Argia, and as sorrowful as erst
Ismene, and who show'd Langia's wave:[8]
Deidamia with her sisters there,
And blind Tiresias' daughter,[9] and the bride
Sea - born of Peleus."[10] Either poet now
Was silent; and no longer by the ascent
Or the steep walls obstructed, round them cast
Inquiring eyes. Four handmaids of the day
Had finish'd now their office, and the fifth
Was at the chariot - beam, directing still
Its flamy point aloof; when thus my guide:
"Methinks, it well behoves us to the brink
Bend the right shoulder, circuiting the mount,
As we have ever used." So custom there
Was usher to the road; the which we chose
Less doubtful, as that worthy shade[11] complied.

[8: Hypsipile.]

[9: "Tiresias' daughter." Dante, as some have thought, had forgotten
that he had placed Manto, the daughter of Tiresias, among the sorcerers. See
Hell, Canto xx. Vellutello endeavors to reconcile the apparent inconsistency,
by observing, that although she was placed there as a sinner, yet, as one of
famous memory, she had also a place among the worthies in Limbo.]

[10: Thetis.]

[11: "That worthy shade." Statius.]

They on before me went: I sole pursued,
Listening their speech, that to my thoughts convey'd
Mysterious lessons of sweet poesy.
But soon they ceased; for midway of the road
A tree we found, with goodly fruitage hung,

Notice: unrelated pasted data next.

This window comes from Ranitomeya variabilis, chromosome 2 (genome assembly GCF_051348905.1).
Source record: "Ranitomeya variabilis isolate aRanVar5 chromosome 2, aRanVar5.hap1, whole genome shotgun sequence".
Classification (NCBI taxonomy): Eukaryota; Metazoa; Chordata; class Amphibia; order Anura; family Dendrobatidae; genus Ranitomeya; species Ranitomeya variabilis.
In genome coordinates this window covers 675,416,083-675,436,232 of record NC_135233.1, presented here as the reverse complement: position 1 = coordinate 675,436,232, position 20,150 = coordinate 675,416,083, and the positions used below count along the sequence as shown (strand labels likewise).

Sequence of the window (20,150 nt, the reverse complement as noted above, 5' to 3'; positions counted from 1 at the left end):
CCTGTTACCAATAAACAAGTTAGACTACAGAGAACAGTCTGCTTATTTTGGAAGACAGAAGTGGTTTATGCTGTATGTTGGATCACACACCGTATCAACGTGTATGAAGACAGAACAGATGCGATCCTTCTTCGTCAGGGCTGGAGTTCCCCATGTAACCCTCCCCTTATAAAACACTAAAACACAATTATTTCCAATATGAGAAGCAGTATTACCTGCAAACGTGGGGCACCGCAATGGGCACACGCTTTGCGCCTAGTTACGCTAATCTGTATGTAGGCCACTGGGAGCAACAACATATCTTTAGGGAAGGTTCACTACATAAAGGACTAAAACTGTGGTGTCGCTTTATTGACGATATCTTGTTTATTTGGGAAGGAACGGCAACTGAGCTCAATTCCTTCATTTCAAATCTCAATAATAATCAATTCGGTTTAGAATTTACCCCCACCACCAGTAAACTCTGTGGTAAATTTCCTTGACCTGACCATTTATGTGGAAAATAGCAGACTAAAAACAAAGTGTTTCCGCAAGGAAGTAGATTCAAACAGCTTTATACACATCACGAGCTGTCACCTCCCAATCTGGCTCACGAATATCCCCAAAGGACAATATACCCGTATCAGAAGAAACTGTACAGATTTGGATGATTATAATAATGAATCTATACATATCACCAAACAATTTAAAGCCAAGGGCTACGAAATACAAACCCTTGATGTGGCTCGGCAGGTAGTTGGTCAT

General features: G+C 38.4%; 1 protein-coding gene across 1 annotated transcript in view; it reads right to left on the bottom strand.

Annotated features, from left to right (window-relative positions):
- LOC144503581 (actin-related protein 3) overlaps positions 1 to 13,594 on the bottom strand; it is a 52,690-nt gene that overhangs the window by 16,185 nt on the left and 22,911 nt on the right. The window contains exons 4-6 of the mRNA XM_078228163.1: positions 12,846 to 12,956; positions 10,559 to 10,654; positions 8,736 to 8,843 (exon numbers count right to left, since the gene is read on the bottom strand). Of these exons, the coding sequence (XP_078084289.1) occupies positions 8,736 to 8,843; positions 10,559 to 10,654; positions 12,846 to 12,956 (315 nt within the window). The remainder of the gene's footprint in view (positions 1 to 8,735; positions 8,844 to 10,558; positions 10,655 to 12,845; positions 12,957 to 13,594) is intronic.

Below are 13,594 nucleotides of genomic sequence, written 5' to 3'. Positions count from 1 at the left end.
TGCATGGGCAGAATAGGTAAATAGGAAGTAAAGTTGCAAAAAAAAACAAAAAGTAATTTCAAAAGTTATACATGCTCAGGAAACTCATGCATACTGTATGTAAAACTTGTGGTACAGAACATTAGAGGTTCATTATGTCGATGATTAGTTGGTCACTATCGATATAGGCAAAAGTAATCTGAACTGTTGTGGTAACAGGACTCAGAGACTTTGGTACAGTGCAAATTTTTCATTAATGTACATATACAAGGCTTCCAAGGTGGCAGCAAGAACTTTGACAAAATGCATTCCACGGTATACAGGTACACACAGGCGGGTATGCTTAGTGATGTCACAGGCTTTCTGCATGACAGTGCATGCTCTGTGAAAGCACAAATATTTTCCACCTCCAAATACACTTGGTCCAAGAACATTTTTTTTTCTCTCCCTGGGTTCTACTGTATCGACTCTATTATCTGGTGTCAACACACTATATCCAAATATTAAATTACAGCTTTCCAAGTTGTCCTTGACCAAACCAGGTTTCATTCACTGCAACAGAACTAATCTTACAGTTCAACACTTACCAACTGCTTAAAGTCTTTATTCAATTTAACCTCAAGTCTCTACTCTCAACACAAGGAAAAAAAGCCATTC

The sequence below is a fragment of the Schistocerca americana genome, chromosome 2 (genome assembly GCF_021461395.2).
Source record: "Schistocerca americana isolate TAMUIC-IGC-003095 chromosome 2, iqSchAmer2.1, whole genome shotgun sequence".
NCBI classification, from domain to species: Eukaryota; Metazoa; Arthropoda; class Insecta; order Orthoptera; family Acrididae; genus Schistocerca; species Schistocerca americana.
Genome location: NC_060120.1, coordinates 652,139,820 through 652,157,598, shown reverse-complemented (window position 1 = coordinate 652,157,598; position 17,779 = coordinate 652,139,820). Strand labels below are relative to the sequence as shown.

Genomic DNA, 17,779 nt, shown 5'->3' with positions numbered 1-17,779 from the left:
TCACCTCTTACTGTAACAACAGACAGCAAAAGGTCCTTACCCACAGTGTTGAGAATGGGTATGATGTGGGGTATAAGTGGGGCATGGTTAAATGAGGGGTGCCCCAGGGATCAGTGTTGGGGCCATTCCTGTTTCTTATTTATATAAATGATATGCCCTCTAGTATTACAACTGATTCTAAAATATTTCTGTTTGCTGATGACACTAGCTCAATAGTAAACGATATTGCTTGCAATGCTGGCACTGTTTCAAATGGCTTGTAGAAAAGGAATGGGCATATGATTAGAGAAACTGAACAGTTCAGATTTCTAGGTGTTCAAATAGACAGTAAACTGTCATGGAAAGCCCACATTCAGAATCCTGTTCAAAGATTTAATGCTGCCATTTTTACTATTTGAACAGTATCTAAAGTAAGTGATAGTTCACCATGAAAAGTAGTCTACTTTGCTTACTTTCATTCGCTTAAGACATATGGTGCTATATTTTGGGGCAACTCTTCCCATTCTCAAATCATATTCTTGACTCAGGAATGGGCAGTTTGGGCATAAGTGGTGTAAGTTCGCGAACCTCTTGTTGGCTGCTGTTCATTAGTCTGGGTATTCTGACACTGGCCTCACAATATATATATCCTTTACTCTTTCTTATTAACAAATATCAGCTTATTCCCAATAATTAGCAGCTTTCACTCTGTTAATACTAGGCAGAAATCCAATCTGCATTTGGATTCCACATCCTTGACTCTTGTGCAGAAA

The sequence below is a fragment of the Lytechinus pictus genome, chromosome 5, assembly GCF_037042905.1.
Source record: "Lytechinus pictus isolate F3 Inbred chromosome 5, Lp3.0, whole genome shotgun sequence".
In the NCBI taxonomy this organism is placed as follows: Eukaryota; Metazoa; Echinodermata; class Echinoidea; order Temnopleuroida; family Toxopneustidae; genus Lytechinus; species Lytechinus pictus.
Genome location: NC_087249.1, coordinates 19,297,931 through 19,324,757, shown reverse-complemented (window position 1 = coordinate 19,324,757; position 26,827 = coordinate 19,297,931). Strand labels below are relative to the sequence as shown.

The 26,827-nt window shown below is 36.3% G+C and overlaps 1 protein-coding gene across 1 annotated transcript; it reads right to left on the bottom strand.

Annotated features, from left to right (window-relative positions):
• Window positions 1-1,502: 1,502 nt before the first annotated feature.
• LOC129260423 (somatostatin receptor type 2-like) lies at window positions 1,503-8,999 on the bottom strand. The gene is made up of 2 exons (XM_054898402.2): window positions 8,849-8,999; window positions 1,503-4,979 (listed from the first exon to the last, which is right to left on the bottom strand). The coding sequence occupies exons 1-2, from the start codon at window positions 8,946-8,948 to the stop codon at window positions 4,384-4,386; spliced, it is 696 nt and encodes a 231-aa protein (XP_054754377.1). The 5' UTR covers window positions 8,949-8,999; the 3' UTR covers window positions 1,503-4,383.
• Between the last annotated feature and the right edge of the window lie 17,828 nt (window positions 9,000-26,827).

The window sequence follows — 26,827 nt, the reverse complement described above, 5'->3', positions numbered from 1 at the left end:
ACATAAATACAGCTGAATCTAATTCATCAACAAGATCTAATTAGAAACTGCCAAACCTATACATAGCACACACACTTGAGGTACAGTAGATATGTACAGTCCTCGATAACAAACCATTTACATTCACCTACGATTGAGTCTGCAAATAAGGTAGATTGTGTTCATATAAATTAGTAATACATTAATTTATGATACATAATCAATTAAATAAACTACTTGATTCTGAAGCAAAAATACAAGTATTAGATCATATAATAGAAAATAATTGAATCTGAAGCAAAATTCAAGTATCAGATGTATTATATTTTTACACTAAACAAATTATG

And pleasant to the smell: and as a fir,
Upward from bough to bough, less ample spreads;
So downward this less ample spread; that none,
Methinks, aloft may climb. Upon the side,
That closed our path, a liquid crystal fell
From the steep rock, and through the sprays above
Stream'd showering. With associate step the bards
Drew near the plant; and, from amidst the leaves,
A voice was heard: "Ye shall be chary of me;"
And after added: "Mary took more thought
For joy and honour of the nuptial feast,
Than for herself, who answers now for you.

The women of old Rome were satisfied
With water for their beverage. Daniel[12] fed
On pulse, and wisdom gain'd. The primal age
Was beautiful as gold: and hunger then
Made acorns tasteful; thirst, each rivulet
Run nectar. Honey and locusts were the food,
Whereon the Baptist in the wilderness
Fed, and that eminence of glory reach'd
And greatness, which the Evangelist records."

[12: "Daniel." "Then said Daniel to Melzar, whom the prince of the
eunuchs had set over Daniel, Hananiah, Michael, and Azariah, 'Prove thy
servants, I beseech thee, ten days; and let them give us pulse to eat, and
water to drink.'" - Dan. i. II, 12. "Thus Melzar took away the portion of
their meat, and the wine that they should drink: and gave them pulse. As for
these four children, God gave them knowledge and skill in all learning and
wisdom: and Daniel had understanding in all visions and dreams." - Ibid. 16,